Universal Geneve. A Stainless Steel Chronograph with Telemeter and Tachometer Scales
Case No: 601xxx
Cal. 285 gold-plated mechanical movement, 17 jewels, silvered matte dial, black baton numerals, outer railway minute divisions, blued steel hands, outer tachometer scale in blue which continues to the center with blue spiral, inner telemeter scale in red, two subsidiary dials for constant seconds and 45 minute register, circular stainless steel case, two rectangular chronograph buttons in the band, snap on case back, case, dial, and movement signed.
Universal Geneve has a long history of producing complicated wristwatches. Their first wristwatch chronograph dates to 1927, and built up a brand reputation based on the success of the chronographs that would follow. In the 1930’s, Universal Geneve produced their first two-button chronograph.
The Compur model was first registered in 1934, the same year the brand presented their first two-button chronograph at the Basel Fair. The movement was equipped with two column wheels, which allowed for progression from a single push-piece to the double push-piece chronograph so recognizable today. The second column wheel allowed the chronograph to stop and restart without resetting to zero. The present case is made of Enversteel, with the early Universal Geneve logo (“Universal Geveve” in a circle with “UW” across the center) that was used only until 1937.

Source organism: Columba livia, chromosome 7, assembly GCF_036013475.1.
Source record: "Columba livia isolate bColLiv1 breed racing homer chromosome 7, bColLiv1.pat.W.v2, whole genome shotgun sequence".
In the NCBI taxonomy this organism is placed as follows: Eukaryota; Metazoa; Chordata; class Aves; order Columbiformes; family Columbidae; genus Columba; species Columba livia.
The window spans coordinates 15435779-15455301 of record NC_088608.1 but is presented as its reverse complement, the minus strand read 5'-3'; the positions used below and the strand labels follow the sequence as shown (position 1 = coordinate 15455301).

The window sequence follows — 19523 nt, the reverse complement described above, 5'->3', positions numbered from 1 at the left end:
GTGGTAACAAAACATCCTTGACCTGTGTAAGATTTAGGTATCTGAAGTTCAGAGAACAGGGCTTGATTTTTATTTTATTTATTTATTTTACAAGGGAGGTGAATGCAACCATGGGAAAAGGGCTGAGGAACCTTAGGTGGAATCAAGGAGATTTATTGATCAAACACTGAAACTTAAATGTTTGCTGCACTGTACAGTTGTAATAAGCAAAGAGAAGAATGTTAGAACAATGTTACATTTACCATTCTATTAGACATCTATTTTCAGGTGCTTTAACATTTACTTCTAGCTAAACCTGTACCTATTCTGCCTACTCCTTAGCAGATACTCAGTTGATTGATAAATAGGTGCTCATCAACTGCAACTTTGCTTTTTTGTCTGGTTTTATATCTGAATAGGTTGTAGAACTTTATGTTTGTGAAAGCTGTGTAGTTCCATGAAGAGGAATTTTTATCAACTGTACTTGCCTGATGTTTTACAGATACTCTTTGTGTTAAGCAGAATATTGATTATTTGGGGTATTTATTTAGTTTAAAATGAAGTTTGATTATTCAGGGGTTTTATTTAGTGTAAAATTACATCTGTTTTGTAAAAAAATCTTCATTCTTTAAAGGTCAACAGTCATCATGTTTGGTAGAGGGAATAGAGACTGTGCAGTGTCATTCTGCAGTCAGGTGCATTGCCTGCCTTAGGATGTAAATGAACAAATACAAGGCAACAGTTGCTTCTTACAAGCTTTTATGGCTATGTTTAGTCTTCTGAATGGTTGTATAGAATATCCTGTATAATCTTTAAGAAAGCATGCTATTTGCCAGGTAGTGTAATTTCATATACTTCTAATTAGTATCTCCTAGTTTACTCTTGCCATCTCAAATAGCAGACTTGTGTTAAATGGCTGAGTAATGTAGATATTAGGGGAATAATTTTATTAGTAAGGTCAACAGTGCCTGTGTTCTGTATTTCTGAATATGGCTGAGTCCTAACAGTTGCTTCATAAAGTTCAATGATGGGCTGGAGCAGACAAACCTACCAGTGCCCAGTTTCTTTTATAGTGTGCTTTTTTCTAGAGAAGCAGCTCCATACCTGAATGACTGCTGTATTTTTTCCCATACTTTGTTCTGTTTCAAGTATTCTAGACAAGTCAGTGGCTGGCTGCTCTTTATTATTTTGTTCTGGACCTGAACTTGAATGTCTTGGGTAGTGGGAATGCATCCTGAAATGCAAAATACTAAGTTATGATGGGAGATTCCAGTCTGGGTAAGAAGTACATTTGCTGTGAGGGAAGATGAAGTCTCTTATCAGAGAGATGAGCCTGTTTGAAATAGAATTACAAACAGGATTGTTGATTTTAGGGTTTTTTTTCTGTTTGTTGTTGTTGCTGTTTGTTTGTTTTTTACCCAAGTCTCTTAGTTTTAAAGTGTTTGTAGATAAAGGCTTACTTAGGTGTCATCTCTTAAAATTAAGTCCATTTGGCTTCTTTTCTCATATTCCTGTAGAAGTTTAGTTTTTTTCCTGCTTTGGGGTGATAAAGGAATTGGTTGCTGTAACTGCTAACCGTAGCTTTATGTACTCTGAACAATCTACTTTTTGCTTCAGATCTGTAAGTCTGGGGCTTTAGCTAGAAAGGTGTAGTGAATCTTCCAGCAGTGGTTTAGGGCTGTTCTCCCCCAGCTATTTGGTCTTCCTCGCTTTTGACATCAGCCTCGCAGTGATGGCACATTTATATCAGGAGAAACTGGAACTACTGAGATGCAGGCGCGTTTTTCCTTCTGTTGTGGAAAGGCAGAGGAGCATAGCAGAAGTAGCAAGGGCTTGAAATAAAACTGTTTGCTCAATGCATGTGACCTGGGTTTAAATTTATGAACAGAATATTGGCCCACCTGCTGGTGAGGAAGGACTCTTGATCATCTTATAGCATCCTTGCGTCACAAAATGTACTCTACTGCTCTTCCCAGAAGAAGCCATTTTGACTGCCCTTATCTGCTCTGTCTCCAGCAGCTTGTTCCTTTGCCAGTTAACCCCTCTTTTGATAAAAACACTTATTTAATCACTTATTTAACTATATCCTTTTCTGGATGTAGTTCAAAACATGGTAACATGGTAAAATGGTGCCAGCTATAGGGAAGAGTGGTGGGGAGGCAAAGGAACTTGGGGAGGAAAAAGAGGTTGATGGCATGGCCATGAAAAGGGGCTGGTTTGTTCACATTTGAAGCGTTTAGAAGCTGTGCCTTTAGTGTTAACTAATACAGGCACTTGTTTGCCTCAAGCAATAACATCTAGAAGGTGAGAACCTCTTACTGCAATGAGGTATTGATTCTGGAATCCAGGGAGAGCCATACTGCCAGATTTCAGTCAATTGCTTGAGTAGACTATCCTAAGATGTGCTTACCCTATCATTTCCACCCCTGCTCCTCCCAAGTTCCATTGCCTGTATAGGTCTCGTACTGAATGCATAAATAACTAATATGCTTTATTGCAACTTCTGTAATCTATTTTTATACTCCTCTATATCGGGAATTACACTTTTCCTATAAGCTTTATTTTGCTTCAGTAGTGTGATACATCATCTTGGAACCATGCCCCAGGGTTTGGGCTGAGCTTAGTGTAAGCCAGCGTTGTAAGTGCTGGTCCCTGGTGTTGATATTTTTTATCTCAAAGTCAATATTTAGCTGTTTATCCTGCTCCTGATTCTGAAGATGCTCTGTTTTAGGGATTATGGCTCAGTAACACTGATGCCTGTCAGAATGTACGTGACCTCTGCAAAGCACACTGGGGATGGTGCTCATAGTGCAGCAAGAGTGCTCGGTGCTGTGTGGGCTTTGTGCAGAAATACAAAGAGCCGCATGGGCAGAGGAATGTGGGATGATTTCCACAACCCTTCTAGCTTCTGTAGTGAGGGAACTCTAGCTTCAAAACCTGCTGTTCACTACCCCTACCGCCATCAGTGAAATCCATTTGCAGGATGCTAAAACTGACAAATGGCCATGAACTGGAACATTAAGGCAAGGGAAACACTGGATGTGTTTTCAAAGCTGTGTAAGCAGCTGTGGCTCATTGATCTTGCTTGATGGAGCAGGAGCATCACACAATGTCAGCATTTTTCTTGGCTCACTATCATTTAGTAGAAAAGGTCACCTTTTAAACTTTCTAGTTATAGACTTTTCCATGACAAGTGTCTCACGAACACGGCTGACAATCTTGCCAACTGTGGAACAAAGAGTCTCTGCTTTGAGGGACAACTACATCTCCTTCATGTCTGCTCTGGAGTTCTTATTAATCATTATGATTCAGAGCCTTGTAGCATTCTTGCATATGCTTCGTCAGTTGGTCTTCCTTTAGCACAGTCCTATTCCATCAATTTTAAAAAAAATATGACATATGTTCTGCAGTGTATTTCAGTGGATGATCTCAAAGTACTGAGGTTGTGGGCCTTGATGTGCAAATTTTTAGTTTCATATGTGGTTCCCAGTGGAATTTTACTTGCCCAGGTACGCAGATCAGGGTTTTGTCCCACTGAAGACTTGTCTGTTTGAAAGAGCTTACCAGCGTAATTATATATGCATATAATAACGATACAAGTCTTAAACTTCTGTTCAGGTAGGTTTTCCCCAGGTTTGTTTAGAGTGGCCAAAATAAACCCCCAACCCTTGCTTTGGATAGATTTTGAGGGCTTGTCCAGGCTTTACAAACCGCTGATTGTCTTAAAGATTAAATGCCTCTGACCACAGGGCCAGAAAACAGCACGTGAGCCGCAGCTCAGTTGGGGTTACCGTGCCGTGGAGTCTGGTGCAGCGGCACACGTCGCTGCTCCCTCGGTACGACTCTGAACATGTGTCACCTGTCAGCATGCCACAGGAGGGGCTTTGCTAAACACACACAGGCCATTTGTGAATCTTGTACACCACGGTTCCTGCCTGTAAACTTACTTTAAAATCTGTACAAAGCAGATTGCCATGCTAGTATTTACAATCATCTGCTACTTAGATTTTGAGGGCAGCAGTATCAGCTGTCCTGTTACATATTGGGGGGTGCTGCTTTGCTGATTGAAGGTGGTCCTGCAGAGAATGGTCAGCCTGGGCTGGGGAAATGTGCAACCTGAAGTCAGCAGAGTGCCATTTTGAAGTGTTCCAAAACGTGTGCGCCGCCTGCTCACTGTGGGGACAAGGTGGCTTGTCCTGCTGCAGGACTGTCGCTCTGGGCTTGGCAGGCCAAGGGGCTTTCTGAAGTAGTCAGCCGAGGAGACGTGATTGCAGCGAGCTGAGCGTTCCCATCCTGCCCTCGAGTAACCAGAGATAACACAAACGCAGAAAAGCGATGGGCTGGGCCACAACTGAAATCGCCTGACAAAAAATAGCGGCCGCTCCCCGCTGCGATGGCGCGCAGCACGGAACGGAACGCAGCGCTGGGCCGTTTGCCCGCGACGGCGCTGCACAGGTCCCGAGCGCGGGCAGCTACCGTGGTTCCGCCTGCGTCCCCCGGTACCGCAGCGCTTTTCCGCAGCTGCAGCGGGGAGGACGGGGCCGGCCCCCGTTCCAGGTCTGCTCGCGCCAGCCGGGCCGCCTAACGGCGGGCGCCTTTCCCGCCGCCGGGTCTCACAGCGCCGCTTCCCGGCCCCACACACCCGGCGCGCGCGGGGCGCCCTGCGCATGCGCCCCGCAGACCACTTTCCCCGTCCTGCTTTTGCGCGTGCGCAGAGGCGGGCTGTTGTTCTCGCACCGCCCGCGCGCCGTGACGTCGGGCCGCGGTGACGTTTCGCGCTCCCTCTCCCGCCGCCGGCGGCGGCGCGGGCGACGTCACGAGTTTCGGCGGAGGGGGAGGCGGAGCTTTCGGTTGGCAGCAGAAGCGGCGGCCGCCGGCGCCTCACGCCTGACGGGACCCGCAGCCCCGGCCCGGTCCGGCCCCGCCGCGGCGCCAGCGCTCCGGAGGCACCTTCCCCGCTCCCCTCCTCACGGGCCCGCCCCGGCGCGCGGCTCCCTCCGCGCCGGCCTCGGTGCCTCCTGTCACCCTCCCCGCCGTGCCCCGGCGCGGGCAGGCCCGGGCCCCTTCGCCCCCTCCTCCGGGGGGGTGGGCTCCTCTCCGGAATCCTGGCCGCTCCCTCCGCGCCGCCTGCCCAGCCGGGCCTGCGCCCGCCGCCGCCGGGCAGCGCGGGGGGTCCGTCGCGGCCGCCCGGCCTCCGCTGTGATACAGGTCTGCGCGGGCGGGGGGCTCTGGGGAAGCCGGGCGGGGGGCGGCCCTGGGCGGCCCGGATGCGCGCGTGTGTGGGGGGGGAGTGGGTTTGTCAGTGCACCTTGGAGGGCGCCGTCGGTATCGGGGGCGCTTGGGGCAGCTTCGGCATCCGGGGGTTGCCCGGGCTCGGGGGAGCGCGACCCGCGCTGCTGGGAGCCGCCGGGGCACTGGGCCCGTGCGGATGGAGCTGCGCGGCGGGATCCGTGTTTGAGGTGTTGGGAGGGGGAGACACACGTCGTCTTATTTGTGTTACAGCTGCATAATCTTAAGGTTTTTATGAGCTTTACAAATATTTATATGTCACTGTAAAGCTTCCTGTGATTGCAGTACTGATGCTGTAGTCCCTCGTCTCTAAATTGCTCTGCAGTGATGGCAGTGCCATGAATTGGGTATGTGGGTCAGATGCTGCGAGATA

The present Compur example features both tachometer and telemeter scale. A tachometer scale is used to measure the speed of a moving item (such as a car, bicycle, or horse). A telemeter scale allows the wearer to measure distance, and is based on the speed of sound. For example, to measure how far away a storm is, the wearer would count from when they saw lightning, and stop when they heard thunder. By multiplying this number by 333 meters per second, they could calculate how far away the storm was. The telemeter scale allows the wearer to determine this information without having to do the calculations.
In 1936, Universal Geneve launched the Uni-Compax model, which starting in 1940 gradually replaced the Compur model. Early Compur models, such as the present watch, are hard to come by as they were produced for such a short period of time. Usually featuring either a tachometer or telemeter scale, the rarity of the present watch is further enhanced by the presence of both scales.
Source: Universal Geneve Watch by Pietro Giuliano Sala